October 2014 by Brenda Griffin, DVM, MS, DACVIM
Audience: Executive Leadership, Foster Caregivers, Public, Shelter/Rescue Staff & Volunteers, Veterinary Team
Video Length: 107 minutes
Dogs and games go together - never more than when they're shelter dogs!
Play, particularly play with humans, can reduce stress and improve behavioral and physical wellness for dogs in animal shelters. Games like tag and hide and seek can help dogs with poor impulse control, jumpy/mouthy dogs, shy or anxious dogs, and dogs with kennel stress feel better. These dogs then make a better impression on adopters, and transition to their adoptive home more easily.
But play isn't all fun and games! It's important for the shelter staff to design and implement such programs appropriately to get the most benefit from them.
Please join us for this free webcast, The Best Medicine: Playing with Shelter Dogs with Dr. Brenda Griffin.
Attendees will learn:
- What constitutes healthy canine play
- Why it is crucial for good health and well-being
- Different types of play with an emphasis on dog-human play
- How to "prescribe" play for enrichment and as a component of therapy for dogs with common behavior problems in the shelter
The Best Medicine: Playing with Shelter Dogs is part of an ongoing series of educational programs from Maddie's InstituteSM, a program of Maddie's Fund®, the nation's leading funder of shelter medicine education. Maddie's Institute brings cutting edge shelter medicine information from universities and animal welfare leaders to shelter veterinarians, managers and staff as well as private practice veterinarians, rescue groups and community members to increase the lifesaving of homeless dogs and cats community-wide.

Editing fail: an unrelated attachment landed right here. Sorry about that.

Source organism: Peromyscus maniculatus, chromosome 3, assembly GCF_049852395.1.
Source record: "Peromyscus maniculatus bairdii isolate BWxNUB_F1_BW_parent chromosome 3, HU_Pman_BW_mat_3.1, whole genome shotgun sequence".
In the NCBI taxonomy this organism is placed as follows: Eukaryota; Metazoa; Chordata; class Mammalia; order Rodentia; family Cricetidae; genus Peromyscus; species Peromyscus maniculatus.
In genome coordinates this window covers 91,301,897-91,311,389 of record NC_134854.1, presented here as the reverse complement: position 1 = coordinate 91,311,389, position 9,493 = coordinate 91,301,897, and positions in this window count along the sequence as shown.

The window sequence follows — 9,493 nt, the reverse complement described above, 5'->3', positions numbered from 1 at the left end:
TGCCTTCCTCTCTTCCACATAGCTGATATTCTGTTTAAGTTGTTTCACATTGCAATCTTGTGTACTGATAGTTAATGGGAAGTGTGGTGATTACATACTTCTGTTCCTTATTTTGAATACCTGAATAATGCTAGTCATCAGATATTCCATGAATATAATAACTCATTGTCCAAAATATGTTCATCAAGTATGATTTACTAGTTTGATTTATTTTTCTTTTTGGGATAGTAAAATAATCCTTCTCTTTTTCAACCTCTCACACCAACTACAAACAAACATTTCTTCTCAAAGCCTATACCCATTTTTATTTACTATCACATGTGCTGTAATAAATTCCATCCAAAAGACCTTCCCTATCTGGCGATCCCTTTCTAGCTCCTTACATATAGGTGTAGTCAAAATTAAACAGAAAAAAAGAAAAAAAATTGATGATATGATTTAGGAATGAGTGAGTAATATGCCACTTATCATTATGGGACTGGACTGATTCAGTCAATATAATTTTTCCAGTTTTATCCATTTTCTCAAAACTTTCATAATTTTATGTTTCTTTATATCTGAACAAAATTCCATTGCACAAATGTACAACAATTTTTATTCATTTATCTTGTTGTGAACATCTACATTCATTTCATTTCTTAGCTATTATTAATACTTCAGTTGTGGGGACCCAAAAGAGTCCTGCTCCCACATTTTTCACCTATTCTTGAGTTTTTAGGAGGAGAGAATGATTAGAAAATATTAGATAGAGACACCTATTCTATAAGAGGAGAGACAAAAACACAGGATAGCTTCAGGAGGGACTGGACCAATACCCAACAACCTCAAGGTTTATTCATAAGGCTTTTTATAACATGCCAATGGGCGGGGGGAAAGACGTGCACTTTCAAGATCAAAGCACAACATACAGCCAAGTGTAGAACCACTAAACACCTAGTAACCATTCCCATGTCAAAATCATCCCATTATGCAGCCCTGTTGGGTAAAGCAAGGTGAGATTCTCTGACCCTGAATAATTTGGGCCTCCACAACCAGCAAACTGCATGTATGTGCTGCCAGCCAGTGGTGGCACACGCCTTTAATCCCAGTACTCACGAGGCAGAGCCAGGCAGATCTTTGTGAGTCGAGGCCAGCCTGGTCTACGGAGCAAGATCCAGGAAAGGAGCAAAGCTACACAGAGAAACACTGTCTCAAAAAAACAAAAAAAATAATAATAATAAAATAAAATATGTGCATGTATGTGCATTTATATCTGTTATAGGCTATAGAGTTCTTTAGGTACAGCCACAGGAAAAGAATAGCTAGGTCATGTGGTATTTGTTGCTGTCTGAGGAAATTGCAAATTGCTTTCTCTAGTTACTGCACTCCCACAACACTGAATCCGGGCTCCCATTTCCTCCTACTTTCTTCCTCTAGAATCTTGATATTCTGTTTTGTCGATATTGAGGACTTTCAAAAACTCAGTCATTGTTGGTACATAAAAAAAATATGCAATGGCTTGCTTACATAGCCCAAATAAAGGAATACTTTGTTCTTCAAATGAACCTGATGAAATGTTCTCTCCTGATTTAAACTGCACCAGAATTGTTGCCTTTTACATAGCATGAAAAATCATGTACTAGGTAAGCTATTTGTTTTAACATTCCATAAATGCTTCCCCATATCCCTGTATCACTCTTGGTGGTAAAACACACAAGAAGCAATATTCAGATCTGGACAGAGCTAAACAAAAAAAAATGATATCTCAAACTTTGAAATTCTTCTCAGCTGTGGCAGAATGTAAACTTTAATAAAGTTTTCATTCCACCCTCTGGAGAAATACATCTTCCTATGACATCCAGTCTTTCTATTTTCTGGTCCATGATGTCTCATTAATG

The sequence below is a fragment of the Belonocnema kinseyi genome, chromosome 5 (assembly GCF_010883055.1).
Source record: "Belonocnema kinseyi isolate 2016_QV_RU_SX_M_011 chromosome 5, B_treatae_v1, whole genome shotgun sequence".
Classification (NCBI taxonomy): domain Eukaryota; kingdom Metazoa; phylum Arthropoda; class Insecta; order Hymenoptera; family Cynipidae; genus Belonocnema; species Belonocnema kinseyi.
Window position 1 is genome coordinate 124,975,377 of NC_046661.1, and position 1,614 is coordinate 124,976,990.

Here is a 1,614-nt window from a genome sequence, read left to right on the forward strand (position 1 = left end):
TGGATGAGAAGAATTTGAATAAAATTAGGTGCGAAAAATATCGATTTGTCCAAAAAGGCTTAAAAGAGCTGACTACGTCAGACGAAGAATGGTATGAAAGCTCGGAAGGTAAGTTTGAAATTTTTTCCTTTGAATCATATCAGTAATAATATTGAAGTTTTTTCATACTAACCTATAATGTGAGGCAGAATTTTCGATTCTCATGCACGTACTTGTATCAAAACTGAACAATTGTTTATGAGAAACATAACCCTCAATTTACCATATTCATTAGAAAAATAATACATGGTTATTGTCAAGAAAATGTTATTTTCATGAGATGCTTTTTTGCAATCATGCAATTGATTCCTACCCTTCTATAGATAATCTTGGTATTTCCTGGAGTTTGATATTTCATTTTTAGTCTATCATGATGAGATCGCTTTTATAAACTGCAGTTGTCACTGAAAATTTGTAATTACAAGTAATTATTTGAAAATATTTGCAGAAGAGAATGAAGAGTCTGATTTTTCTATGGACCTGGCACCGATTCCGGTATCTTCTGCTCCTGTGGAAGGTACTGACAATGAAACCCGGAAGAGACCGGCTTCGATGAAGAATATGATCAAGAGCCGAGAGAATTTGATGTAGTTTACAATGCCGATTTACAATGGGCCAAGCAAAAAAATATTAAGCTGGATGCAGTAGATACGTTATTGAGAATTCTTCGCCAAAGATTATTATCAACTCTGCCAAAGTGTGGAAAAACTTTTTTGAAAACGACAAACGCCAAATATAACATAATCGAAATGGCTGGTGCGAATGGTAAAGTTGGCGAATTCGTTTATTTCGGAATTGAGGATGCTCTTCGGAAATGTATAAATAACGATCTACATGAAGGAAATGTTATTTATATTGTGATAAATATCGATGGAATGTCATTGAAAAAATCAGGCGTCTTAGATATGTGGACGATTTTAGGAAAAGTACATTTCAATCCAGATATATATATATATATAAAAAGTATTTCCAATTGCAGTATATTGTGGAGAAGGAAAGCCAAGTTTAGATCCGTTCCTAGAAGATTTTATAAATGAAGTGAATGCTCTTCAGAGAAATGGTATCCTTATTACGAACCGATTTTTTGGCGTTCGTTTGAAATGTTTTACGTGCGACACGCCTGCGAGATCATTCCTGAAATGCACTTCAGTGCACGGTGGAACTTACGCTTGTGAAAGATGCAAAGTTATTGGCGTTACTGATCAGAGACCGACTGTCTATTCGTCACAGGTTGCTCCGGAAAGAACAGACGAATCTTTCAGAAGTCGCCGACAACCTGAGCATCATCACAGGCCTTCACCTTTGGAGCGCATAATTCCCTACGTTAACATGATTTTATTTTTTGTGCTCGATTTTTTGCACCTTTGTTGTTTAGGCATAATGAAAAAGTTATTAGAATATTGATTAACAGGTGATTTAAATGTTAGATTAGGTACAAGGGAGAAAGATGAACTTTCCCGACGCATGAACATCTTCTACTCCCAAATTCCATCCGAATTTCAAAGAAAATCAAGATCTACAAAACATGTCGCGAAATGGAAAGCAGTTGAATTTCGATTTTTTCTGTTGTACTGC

This course has been pre-approved for Certified Animal Welfare Administrator continuing education credits.
After viewing the presentation, click here to take the quiz and receive a Certificate of Attendance!
Brenda Griffin, DVM, MS, DACVIM
For the past 15 years, Dr. Griffin has used her expertise in small animal internal medicine and her passion for shelter animals to assist with the development of training and research programs that support the field of shelter medicine. Her professional interests involve feline medicine, population health, behavioral wellness, sterilization programs, and she has published numerous and book chapters on these topics. While a member of the faculty of the Scott Ritchey Research Center, Dr. Griffin co-founded the Alliance for Contraception in Cats and Dogs. She later served on the Association of Shelter Veterinarians' Task Force to Advance Spay-Neuter, as well as the Shelter Standards of Care Task Force.
In 2000, Dr. Griffin was named by the AVMA as the Bustad Companion Animal Veterinarian of the Year. She currently teaches shelter medicine at both the University of Florida and the University of Georgia, and serves as the American Board of Veterinary Practitioners Regent for the newly recognized shelter medicine specialty. She lives in South Carolina with her husband, a pack of dogs, clowder of cats, and a very cute pair of goats. In her spare time, she greatly enjoys playing with them all and is determined that one day she will train them better than they have trained her!